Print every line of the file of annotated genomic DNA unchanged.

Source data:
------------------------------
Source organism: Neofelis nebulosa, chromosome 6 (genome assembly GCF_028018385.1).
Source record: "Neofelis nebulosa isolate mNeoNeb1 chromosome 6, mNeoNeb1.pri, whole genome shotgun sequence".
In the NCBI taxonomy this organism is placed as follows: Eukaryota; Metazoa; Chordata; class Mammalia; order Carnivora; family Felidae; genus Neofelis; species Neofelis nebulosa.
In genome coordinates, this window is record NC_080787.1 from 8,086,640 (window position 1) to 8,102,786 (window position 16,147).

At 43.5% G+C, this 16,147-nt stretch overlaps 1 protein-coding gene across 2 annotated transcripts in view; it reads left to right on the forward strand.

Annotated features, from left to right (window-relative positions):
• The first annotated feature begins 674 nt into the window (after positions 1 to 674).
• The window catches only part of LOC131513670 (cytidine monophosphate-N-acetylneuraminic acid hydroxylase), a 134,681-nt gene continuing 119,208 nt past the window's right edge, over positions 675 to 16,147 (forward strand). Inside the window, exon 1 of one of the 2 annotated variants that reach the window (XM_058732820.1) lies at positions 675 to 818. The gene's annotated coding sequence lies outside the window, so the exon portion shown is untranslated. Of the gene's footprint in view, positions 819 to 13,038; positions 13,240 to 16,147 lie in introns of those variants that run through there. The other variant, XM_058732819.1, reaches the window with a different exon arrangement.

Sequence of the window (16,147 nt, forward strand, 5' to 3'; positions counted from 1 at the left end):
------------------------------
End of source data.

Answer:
Source organism: Neofelis nebulosa, chromosome 6 (genome assembly GCF_028018385.1).
Source record: "Neofelis nebulosa isolate mNeoNeb1 chromosome 6, mNeoNeb1.pri, whole genome shotgun sequence".
In the NCBI taxonomy this organism is placed as follows: Eukaryota; Metazoa; Chordata; class Mammalia; order Carnivora; family Felidae; genus Neofelis; species Neofelis nebulosa.
In genome coordinates, this window is record NC_080787.1 from 8,086,640 (window position 1) to 8,102,786 (window position 16,147).

At 43.5% G+C, this 16,147-nt stretch overlaps 1 protein-coding gene across 2 annotated transcripts in view; it reads left to right on the forward strand.

Annotated features, from left to right (window-relative positions):
• The first annotated feature begins 674 nt into the window (after positions 1 to 674).
• The window catches only part of LOC131513670 (cytidine monophosphate-N-acetylneuraminic acid hydroxylase), a 134,681-nt gene continuing 119,208 nt past the window's right edge, over positions 675 to 16,147 (forward strand). Inside the window, exon 1 of one of the 2 annotated variants that reach the window (XM_058732820.1) lies at positions 675 to 818. The gene's annotated coding sequence lies outside the window, so the exon portion shown is untranslated. Of the gene's footprint in view, positions 819 to 13,038; positions 13,240 to 16,147 lie in introns of those variants that run through there. The other variant, XM_058732819.1, reaches the window with a different exon arrangement.

Sequence of the window (16,147 nt, forward strand, 5' to 3'; positions counted from 1 at the left end):